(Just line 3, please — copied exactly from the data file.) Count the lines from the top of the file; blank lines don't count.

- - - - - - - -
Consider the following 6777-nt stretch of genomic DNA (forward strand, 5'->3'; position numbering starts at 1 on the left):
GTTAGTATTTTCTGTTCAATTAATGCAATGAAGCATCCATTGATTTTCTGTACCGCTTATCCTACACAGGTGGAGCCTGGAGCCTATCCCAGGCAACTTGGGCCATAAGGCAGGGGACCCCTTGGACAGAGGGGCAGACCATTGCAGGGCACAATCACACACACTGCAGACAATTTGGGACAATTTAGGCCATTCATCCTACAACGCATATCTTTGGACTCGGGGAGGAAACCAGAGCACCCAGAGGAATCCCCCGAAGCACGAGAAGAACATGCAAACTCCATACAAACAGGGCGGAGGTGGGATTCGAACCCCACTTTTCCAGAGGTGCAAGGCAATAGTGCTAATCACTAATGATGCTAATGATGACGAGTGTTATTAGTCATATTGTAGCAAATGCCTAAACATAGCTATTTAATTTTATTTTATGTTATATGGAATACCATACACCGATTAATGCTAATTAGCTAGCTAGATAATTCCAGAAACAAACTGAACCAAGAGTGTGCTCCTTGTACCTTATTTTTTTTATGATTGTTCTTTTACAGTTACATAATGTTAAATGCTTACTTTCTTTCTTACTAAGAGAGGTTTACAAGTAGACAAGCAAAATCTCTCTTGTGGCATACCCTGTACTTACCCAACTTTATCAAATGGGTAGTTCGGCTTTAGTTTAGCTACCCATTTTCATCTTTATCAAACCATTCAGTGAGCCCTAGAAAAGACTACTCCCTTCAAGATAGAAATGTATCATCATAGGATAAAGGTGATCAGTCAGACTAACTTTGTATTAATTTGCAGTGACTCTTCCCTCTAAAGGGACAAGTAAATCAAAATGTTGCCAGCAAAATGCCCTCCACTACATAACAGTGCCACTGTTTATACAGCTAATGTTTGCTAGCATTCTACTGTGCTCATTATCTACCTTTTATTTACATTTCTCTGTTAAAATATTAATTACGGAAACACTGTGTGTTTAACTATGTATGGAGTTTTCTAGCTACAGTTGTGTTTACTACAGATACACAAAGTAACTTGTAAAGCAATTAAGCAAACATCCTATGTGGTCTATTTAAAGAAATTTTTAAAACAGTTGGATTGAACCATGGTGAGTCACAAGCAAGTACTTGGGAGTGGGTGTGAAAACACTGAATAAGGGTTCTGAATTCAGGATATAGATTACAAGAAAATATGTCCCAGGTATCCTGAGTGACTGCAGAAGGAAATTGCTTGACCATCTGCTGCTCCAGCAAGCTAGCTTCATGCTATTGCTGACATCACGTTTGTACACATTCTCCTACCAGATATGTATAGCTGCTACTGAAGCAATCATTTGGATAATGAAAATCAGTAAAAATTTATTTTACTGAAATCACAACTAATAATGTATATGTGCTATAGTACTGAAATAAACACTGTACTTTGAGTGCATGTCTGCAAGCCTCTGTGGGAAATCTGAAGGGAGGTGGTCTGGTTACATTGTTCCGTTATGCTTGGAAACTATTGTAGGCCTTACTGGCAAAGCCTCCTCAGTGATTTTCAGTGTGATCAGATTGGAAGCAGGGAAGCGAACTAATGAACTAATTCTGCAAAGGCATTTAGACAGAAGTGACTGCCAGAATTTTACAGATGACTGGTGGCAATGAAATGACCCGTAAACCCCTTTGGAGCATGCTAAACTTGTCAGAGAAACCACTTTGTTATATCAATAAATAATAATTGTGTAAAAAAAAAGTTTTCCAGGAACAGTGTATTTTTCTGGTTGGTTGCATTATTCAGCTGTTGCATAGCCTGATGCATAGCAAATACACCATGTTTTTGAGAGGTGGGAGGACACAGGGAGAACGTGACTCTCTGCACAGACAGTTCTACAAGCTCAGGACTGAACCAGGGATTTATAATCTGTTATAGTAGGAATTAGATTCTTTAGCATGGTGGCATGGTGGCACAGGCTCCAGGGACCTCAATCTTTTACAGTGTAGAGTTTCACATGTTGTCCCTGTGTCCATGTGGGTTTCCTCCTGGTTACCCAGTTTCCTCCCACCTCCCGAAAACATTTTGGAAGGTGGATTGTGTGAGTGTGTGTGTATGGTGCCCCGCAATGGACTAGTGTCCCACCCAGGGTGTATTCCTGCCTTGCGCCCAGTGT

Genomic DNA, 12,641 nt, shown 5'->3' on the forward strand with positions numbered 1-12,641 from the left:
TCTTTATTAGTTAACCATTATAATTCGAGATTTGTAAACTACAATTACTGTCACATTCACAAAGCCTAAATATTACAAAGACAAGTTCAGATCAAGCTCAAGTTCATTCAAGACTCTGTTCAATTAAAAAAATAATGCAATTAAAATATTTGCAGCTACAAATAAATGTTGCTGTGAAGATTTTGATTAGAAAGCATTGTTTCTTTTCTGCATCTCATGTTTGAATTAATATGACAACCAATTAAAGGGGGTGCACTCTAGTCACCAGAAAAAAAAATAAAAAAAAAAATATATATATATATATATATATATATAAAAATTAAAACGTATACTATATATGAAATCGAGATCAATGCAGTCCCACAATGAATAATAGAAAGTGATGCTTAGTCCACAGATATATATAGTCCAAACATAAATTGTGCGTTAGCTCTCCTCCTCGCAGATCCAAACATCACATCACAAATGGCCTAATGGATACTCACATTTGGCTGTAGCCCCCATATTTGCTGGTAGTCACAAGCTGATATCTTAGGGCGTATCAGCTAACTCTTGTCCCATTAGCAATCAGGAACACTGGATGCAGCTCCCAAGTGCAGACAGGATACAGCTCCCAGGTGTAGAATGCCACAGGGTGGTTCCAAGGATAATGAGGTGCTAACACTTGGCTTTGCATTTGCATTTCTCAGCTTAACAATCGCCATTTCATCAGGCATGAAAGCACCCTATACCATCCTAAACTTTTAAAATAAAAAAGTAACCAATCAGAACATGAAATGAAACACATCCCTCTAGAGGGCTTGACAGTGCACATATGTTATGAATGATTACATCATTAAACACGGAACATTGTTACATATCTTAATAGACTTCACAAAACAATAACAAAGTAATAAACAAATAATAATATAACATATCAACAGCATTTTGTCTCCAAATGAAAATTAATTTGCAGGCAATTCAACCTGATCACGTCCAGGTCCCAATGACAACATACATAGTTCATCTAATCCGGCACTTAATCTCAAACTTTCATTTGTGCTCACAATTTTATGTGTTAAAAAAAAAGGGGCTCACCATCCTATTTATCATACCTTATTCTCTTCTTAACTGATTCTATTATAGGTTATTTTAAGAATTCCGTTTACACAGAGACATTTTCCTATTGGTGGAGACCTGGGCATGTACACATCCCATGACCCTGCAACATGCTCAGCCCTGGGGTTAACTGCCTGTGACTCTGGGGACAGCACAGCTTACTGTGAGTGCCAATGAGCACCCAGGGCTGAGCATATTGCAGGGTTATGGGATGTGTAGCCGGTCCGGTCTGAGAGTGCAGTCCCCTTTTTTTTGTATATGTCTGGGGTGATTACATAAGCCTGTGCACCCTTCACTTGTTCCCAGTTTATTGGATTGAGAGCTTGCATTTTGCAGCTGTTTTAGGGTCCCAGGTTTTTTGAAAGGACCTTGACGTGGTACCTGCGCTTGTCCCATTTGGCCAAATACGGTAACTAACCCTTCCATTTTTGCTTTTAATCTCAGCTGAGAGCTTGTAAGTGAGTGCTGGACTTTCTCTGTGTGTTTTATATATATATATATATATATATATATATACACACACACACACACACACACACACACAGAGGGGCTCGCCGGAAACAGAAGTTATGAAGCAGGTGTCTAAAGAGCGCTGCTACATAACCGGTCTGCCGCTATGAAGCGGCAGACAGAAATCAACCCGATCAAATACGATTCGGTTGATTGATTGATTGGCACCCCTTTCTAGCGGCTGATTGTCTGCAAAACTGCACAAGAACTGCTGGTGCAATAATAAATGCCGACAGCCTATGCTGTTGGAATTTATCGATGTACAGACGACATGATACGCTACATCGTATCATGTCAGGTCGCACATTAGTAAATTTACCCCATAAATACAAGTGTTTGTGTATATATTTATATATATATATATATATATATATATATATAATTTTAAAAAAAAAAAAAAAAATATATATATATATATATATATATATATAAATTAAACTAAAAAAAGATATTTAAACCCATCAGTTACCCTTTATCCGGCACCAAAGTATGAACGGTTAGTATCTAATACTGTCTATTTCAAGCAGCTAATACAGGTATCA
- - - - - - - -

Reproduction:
Genomic DNA, 12,641 nt, shown 5'->3' on the forward strand with positions numbered 1-12,641 from the left: